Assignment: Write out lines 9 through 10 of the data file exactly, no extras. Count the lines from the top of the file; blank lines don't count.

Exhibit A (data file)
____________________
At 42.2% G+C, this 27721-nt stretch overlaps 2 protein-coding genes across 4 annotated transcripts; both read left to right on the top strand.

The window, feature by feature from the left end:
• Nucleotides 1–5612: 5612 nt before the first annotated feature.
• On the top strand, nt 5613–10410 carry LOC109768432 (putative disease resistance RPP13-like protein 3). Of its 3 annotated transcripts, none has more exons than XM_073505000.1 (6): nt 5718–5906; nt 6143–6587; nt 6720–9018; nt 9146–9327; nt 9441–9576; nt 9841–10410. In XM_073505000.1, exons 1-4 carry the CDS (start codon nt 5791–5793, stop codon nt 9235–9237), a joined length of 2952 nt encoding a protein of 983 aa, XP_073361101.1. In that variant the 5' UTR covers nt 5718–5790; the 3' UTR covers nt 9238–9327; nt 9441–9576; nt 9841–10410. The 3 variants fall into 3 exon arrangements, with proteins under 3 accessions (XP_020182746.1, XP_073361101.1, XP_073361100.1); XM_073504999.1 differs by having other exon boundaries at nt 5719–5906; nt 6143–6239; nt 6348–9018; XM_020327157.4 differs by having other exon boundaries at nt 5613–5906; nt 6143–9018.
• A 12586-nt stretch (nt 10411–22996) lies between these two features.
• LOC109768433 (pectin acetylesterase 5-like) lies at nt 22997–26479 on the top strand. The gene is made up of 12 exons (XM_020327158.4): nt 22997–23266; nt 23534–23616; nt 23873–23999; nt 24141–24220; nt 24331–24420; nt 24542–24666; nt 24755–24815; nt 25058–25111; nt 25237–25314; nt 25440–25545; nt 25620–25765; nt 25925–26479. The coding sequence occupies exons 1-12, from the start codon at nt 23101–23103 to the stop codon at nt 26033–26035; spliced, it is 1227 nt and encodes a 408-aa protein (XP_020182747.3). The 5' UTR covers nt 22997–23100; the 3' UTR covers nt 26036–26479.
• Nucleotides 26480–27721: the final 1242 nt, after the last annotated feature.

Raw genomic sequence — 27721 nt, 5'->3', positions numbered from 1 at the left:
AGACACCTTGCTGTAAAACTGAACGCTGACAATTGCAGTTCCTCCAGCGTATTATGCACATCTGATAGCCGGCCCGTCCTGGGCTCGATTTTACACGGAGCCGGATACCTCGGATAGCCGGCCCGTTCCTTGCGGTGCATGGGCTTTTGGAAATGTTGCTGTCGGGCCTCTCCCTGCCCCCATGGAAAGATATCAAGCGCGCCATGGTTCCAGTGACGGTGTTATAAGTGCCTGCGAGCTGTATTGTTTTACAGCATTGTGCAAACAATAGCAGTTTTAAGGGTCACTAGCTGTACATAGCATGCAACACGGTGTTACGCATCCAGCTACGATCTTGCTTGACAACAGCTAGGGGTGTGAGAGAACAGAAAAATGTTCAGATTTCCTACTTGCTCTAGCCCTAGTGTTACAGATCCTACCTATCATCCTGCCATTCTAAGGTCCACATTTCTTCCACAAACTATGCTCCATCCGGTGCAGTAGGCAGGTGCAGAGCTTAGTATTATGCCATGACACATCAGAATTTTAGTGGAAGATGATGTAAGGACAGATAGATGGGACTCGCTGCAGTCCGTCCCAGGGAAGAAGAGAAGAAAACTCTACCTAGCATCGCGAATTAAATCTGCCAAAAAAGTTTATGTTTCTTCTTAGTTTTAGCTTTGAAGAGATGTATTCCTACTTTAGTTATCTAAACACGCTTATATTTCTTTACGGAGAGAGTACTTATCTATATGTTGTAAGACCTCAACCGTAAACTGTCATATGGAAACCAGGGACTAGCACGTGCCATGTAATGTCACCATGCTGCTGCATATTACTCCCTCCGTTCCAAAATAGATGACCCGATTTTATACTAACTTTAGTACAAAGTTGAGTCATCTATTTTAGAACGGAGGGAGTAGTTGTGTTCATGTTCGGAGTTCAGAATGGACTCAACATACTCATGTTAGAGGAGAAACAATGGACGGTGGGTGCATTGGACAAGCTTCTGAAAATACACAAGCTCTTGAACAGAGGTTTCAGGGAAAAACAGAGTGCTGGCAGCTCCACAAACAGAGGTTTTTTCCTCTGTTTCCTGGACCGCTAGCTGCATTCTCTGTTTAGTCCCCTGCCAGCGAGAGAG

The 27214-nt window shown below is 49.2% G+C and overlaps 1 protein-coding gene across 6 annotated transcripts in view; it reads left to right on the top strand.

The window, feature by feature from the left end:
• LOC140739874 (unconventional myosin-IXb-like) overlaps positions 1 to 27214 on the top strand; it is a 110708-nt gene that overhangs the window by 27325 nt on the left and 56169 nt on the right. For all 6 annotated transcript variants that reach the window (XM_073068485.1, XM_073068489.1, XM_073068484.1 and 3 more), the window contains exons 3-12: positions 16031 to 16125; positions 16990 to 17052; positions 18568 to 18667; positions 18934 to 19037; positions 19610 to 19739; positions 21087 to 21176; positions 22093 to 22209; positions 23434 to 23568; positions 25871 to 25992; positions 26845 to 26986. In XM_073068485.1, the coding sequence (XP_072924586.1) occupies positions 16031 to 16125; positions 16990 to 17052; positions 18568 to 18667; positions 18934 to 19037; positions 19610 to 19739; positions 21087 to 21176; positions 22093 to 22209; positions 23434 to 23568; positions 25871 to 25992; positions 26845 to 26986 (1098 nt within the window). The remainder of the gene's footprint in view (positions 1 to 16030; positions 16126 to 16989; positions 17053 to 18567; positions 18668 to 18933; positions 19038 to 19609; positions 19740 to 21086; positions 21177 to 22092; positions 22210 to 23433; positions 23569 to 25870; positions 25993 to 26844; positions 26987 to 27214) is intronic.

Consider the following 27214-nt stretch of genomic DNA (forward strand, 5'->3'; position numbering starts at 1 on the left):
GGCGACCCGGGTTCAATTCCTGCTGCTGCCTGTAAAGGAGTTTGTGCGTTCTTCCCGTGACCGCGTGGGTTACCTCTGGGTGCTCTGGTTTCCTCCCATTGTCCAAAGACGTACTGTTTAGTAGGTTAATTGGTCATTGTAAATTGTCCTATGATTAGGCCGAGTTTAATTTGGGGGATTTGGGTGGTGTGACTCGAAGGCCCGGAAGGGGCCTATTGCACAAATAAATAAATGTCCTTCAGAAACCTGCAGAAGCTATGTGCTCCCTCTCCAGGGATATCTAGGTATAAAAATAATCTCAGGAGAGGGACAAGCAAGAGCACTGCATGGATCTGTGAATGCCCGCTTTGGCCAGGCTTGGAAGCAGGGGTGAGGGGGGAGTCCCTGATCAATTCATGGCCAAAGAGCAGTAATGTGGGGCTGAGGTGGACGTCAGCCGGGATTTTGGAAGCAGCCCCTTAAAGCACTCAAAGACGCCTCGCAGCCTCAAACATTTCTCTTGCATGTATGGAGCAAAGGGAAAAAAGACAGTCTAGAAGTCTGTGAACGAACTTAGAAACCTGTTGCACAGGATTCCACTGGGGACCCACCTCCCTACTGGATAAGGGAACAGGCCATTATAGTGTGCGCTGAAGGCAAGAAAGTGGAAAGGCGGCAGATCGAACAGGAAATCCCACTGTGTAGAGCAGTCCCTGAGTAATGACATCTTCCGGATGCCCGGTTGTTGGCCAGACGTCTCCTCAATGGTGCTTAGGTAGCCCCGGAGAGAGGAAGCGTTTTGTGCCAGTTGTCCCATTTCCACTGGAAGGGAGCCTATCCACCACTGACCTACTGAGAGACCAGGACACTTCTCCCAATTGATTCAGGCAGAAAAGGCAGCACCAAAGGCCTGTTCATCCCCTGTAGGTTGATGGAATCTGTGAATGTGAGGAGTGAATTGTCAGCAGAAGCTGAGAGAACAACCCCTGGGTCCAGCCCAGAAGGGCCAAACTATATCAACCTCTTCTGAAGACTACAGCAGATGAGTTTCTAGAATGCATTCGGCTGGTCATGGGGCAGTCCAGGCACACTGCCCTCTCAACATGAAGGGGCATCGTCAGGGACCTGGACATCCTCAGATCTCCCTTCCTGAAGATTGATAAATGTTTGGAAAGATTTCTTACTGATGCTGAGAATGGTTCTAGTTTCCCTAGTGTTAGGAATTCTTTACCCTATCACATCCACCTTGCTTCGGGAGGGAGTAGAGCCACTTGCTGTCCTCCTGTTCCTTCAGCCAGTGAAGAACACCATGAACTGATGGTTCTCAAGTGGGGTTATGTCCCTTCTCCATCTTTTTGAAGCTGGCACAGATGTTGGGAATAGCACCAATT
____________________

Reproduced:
AGACACCTTGCTGTAAAACTGAACGCTGACAATTGCAGTTCCTCCAGCGTATTATGCACATCTGATAGCCGGCCCGTCCTGGGCTCGATTTTACACGGAGCCGGATACCTCGGATAGCCGGCCCGTTCCTTGCGGTGCATGGGCTTTTGGAAATGTTGCTGTCGGGCCTCTCCCTGCCCCCATGGAAAGATATCAAGCGCGCCATGGTTCCAGTGACGGTGTTATAAGTGCCTGCGAGCTGTATTGTTTTACAGCATTGTGCAAACAATAGCAGTTTTAAGGGTCACTAGCTGTACATAGCATGCAACACGGTGTTACGCATCCAGCTACGATCTTGCTTGACAACAGCTAGGGGTGTGAGAGAACAGAAAAATGTTCAGATTTCCTACTTGCTCTAGCCCTAGTGTTACAGATCCTACCTATCATCCTGCCATTCTAAGGTCCACATTTCTTCCACAAACTATGCTCCATCCGGTGCAGTAGGCAGGTGCAGAGCTTAGTATTATGCCATGACACATCAGAATTTTAGTGGAAGATGATGTAAGGACAGATAGATGGGACTCGCTGCAGTCCGTCCCAGGGAAGAAGAGAAGAAAACTCTACCTAGCATCGCGAATTAAATCTGCCAAAAAAGTTTATGTTTCTTCTTAGTTTTAGCTTTGAAGAGATGTATTCCTACTTTAGTTATCTAAACACGCTTATATTTCTTTACGGAGAGAGTACTTATCTATATGTTGTAAGACCTCAACCGTAAACTGTCATATGGAAACCAGGGACTAGCACGTGCCATGTAATGTCACCATGCTGCTGCATATTACTCCCTCCGTTCCAAAATAGATGACCCGATTTTATACTAACTTTAGTACAAAGTTGAGTCATCTATTTTAGAACGGAGGGAGTAGTTGTGTTCATGTTCGGAGTTCAGAATGGACTCAACATACTCATGTTAGAGGAGAAACAATGGACGGTGGGTGCATTGGACAAGCTTCTGAAAATACACAAGCTCTTGAACAGAGGTTTCAGGGAAAAACAGAGTGCTGGCAGCTCCACAAACAGAGGTTTTTTCCTCTGTTTCCTGGACCGCTAGCTGCATTCTCTGTTTAGTCCCCTGCCAGCGAGAGAG

The 27214-nt window shown below is 49.2% G+C and overlaps 1 protein-coding gene across 6 annotated transcripts in view; it reads left to right on the top strand.